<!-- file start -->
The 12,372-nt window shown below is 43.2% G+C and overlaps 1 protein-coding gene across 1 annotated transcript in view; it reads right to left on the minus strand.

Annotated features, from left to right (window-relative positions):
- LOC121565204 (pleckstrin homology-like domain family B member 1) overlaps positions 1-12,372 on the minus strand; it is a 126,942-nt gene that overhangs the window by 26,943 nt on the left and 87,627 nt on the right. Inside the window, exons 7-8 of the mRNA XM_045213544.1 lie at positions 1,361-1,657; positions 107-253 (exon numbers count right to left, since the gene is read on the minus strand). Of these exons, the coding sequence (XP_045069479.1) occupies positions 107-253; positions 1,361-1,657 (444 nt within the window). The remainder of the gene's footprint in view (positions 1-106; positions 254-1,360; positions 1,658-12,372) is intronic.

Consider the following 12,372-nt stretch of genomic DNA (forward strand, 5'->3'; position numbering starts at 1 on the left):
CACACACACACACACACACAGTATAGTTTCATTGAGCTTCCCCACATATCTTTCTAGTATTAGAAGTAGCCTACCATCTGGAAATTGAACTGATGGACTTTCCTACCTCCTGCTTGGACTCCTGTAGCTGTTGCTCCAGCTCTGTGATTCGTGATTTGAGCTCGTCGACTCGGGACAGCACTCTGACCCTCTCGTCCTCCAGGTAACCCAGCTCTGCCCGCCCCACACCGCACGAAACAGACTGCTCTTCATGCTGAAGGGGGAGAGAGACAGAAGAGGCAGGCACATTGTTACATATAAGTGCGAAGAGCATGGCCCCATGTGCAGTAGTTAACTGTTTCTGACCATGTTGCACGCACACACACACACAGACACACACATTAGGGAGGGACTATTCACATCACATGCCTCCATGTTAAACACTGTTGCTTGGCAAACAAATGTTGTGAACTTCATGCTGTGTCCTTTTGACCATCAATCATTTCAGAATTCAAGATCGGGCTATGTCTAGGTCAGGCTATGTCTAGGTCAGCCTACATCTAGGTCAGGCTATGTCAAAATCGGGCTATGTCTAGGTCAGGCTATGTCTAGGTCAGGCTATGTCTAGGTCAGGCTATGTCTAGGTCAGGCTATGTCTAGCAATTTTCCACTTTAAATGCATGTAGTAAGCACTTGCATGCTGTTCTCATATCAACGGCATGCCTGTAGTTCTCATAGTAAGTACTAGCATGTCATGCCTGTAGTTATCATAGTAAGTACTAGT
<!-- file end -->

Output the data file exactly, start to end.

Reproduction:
The 12,372-nt window shown below is 43.2% G+C and overlaps 1 protein-coding gene across 1 annotated transcript in view; it reads right to left on the minus strand.

Annotated features, from left to right (window-relative positions):
- LOC121565204 (pleckstrin homology-like domain family B member 1) overlaps positions 1-12,372 on the minus strand; it is a 126,942-nt gene that overhangs the window by 26,943 nt on the left and 87,627 nt on the right. Inside the window, exons 7-8 of the mRNA XM_045213544.1 lie at positions 1,361-1,657; positions 107-253 (exon numbers count right to left, since the gene is read on the minus strand). Of these exons, the coding sequence (XP_045069479.1) occupies positions 107-253; positions 1,361-1,657 (444 nt within the window). The remainder of the gene's footprint in view (positions 1-106; positions 254-1,360; positions 1,658-12,372) is intronic.

Consider the following 12,372-nt stretch of genomic DNA (forward strand, 5'->3'; position numbering starts at 1 on the left):
CACACACACACACACACACAGTATAGTTTCATTGAGCTTCCCCACATATCTTTCTAGTATTAGAAGTAGCCTACCATCTGGAAATTGAACTGATGGACTTTCCTACCTCCTGCTTGGACTCCTGTAGCTGTTGCTCCAGCTCTGTGATTCGTGATTTGAGCTCGTCGACTCGGGACAGCACTCTGACCCTCTCGTCCTCCAGGTAACCCAGCTCTGCCCGCCCCACACCGCACGAAACAGACTGCTCTTCATGCTGAAGGGGGAGAGAGACAGAAGAGGCAGGCACATTGTTACATATAAGTGCGAAGAGCATGGCCCCATGTGCAGTAGTTAACTGTTTCTGACCATGTTGCACGCACACACACACACAGACACACACATTAGGGAGGGACTATTCACATCACATGCCTCCATGTTAAACACTGTTGCTTGGCAAACAAATGTTGTGAACTTCATGCTGTGTCCTTTTGACCATCAATCATTTCAGAATTCAAGATCGGGCTATGTCTAGGTCAGGCTATGTCTAGGTCAGCCTACATCTAGGTCAGGCTATGTCAAAATCGGGCTATGTCTAGGTCAGGCTATGTCTAGGTCAGGCTATGTCTAGGTCAGGCTATGTCTAGGTCAGGCTATGTCTAGCAATTTTCCACTTTAAATGCATGTAGTAAGCACTTGCATGCTGTTCTCATATCAACGGCATGCCTGTAGTTCTCATAGTAAGTACTAGCATGTCATGCCTGTAGTTATCATAGTAAGTACTAGT